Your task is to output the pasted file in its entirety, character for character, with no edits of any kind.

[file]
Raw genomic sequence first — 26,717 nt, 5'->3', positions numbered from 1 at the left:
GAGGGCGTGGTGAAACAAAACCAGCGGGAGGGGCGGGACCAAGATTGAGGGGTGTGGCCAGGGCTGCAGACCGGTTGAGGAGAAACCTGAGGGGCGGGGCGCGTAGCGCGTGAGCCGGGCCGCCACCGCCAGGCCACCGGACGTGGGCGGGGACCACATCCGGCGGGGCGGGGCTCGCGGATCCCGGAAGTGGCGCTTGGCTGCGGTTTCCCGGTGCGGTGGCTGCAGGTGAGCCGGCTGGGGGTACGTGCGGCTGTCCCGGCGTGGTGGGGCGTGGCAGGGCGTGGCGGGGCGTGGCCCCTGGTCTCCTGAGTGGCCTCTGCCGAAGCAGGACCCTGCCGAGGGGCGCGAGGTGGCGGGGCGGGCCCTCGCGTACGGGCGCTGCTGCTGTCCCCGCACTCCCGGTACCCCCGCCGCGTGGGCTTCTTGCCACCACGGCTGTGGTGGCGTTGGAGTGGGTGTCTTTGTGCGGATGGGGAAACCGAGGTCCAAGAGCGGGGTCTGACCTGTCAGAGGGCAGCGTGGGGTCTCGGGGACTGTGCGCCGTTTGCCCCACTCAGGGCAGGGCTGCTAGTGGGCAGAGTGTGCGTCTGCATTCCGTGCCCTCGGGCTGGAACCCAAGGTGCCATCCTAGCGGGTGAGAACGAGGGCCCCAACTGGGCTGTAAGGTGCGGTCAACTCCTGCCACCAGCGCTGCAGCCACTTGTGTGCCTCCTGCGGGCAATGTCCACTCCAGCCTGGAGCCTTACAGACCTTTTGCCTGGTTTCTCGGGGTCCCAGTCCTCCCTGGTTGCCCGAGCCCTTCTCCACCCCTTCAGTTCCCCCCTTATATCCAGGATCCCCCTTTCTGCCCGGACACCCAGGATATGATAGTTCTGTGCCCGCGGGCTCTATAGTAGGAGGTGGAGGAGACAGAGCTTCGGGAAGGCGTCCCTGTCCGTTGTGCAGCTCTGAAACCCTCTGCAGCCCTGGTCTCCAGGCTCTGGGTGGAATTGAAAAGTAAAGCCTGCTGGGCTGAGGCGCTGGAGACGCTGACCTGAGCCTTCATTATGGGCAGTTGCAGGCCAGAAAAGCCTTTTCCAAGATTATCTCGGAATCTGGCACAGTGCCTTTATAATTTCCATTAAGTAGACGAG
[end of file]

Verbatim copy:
Raw genomic sequence first — 26,717 nt, 5'->3', positions numbered from 1 at the left:
GAGGGCGTGGTGAAACAAAACCAGCGGGAGGGGCGGGACCAAGATTGAGGGGTGTGGCCAGGGCTGCAGACCGGTTGAGGAGAAACCTGAGGGGCGGGGCGCGTAGCGCGTGAGCCGGGCCGCCACCGCCAGGCCACCGGACGTGGGCGGGGACCACATCCGGCGGGGCGGGGCTCGCGGATCCCGGAAGTGGCGCTTGGCTGCGGTTTCCCGGTGCGGTGGCTGCAGGTGAGCCGGCTGGGGGTACGTGCGGCTGTCCCGGCGTGGTGGGGCGTGGCAGGGCGTGGCGGGGCGTGGCCCCTGGTCTCCTGAGTGGCCTCTGCCGAAGCAGGACCCTGCCGAGGGGCGCGAGGTGGCGGGGCGGGCCCTCGCGTACGGGCGCTGCTGCTGTCCCCGCACTCCCGGTACCCCCGCCGCGTGGGCTTCTTGCCACCACGGCTGTGGTGGCGTTGGAGTGGGTGTCTTTGTGCGGATGGGGAAACCGAGGTCCAAGAGCGGGGTCTGACCTGTCAGAGGGCAGCGTGGGGTCTCGGGGACTGTGCGCCGTTTGCCCCACTCAGGGCAGGGCTGCTAGTGGGCAGAGTGTGCGTCTGCATTCCGTGCCCTCGGGCTGGAACCCAAGGTGCCATCCTAGCGGGTGAGAACGAGGGCCCCAACTGGGCTGTAAGGTGCGGTCAACTCCTGCCACCAGCGCTGCAGCCACTTGTGTGCCTCCTGCGGGCAATGTCCACTCCAGCCTGGAGCCTTACAGACCTTTTGCCTGGTTTCTCGGGGTCCCAGTCCTCCCTGGTTGCCCGAGCCCTTCTCCACCCCTTCAGTTCCCCCCTTATATCCAGGATCCCCCTTTCTGCCCGGACACCCAGGATATGATAGTTCTGTGCCCGCGGGCTCTATAGTAGGAGGTGGAGGAGACAGAGCTTCGGGAAGGCGTCCCTGTCCGTTGTGCAGCTCTGAAACCCTCTGCAGCCCTGGTCTCCAGGCTCTGGGTGGAATTGAAAAGTAAAGCCTGCTGGGCTGAGGCGCTGGAGACGCTGACCTGAGCCTTCATTATGGGCAGTTGCAGGCCAGAAAAGCCTTTTCCAAGATTATCTCGGAATCTGGCACAGTGCCTTTATAATTTCCATTAAGTAGACGAG